We are 2/3rds of the way into this year! We are also well into Festival Season here in India. And the anticipation of New Year is building! This week has an eclectic mix of thought-provoking articles:
Why You Never See Your Friends Anymore – This article is from last year and talks to American culture. But the world has changed so much in the intervening months that I would consider it relevant to many of us. I am sure most of us would relate to these lines, ‘Even if you aren’t asked to pull a weekend shift, work intrudes upon those once-sacred hours. The previous week’s unfinished business beckons when you open your laptop; urgent emails from a colleague await you in your inbox. A low-level sense of guilt attaches to those stretches of time not spent working.‘
How to Take the Perfect Breath – I have been practising some Yoga regularly for the past couple of years. And I believe it’s helping me. This article talks about the potential benefits to our sleep, digestion, immune and respiratory functions of breathing well.
The Last of the Monsters with Iron Teeth – Many of us in India from my generation (growing up in the 80’s) would easily relate to this article that speaks of the importance of unsupervised play in the learning and development of children. ‘The failure of adult culture, both its physical architecture and its social institutions, has impoverished children’s culture. And in return, children no longer avidly train, in their play, to take over the burden of preserving and remaking adult culture.‘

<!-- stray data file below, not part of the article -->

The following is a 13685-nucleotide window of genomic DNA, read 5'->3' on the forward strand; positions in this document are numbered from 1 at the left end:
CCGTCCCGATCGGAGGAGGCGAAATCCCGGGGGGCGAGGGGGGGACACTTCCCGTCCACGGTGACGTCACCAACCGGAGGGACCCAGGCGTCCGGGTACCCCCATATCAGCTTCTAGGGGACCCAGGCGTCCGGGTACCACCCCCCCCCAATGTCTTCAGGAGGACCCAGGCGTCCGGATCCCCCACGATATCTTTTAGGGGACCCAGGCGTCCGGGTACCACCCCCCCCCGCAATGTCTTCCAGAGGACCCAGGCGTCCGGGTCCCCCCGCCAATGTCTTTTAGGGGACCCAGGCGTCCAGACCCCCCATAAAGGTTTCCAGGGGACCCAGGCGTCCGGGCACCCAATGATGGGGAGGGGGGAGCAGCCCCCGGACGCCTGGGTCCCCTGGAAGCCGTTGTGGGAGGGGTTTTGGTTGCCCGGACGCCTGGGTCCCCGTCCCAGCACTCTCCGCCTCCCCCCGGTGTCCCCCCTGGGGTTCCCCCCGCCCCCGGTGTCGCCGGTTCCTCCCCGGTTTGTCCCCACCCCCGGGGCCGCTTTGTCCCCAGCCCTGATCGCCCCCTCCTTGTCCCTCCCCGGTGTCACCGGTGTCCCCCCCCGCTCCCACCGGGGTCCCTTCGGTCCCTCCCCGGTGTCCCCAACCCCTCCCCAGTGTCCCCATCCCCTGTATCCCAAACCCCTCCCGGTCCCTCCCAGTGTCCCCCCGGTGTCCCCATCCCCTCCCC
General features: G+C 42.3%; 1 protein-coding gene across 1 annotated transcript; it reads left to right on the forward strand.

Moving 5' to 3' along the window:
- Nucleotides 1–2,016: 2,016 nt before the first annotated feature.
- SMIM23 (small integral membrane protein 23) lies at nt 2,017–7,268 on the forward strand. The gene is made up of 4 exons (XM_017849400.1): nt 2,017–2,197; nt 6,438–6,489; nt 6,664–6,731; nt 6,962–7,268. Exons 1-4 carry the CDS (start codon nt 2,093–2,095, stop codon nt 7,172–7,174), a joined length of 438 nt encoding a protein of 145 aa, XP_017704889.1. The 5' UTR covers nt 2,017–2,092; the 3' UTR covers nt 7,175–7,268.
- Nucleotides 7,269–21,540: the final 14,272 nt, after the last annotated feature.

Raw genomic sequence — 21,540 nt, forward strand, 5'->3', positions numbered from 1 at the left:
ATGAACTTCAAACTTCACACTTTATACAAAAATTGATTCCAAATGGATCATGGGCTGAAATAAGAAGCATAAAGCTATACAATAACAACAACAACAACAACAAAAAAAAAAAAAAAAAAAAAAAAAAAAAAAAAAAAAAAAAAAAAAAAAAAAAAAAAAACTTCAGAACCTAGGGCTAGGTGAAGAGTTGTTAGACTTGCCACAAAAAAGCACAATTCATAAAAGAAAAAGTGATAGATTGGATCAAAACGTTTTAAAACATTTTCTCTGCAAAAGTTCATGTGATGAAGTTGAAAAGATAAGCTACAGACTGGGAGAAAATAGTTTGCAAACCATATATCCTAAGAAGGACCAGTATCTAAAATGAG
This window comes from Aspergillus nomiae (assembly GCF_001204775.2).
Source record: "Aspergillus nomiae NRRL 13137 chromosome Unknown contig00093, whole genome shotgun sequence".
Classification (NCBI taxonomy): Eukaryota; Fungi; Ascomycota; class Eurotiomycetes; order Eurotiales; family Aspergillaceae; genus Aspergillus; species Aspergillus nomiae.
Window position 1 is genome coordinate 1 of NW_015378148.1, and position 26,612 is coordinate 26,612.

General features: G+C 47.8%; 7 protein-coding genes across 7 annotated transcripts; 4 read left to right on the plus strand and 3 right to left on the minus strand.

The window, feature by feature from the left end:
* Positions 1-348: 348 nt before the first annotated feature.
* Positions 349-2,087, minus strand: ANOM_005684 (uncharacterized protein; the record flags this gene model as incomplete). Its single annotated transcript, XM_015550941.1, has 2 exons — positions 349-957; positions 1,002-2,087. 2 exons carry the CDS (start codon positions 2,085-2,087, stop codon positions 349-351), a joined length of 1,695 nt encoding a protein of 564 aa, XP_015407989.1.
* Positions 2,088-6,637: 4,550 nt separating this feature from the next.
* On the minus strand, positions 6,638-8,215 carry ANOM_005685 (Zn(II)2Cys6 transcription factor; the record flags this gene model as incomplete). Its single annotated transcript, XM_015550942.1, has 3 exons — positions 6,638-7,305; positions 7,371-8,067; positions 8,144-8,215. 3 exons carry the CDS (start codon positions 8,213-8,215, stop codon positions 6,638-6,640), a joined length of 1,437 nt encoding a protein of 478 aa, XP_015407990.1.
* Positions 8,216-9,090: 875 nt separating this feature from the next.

The robot revolution has arrived – A long article that explores in detail the role that robots are already playing in our world and what impacts this is likely to make as more and more robots enter our lives.
The Conflict of Obsessions – Anyone who has worked in the field of Data and Analytics will be familiar with the premise of this (another) long article. The conflict that Avinash Kaushik writes about is between the Data Analyst / Visualiser on the one hand who would like to convey as mush information as possible in a visualisation / infographic and the Data Consumer on the other hand who is trying to answer the question of ‘What’s in it for me?‘ in the shortest possible time.
The Observer Effect: Seeing Is Changing – Anyone who has studied Physics would be familiar with the famous thought experiment of Erwin Shcrodinger and the cat. However, this effect is not restricted to Physics alone and has been observed in Biology as well. We would all likely agree with the statement – “In general, we change our behavior when we expect to be seen.” This article concludes with looking at how we could use this effect to our benefit.
India celebrated its 74th Independence Day on 15th August. And this week’s set of articles reflect this important day, and other topics such as Yuval Noah Harari on the consequences of Coronavirus and Accelerated Learning:
Yuval Noah Harari: “Every crisis is also an opportunity” – In this interview, ‘Israeli historian and author of Sapiens, Homo Deus, and 21 Lessons for the 21st Century, analyses what the consequences of the current coronavirus health crisis are likely to be, and underlines the need for greater international scientific co-operation and information-sharing between countries.‘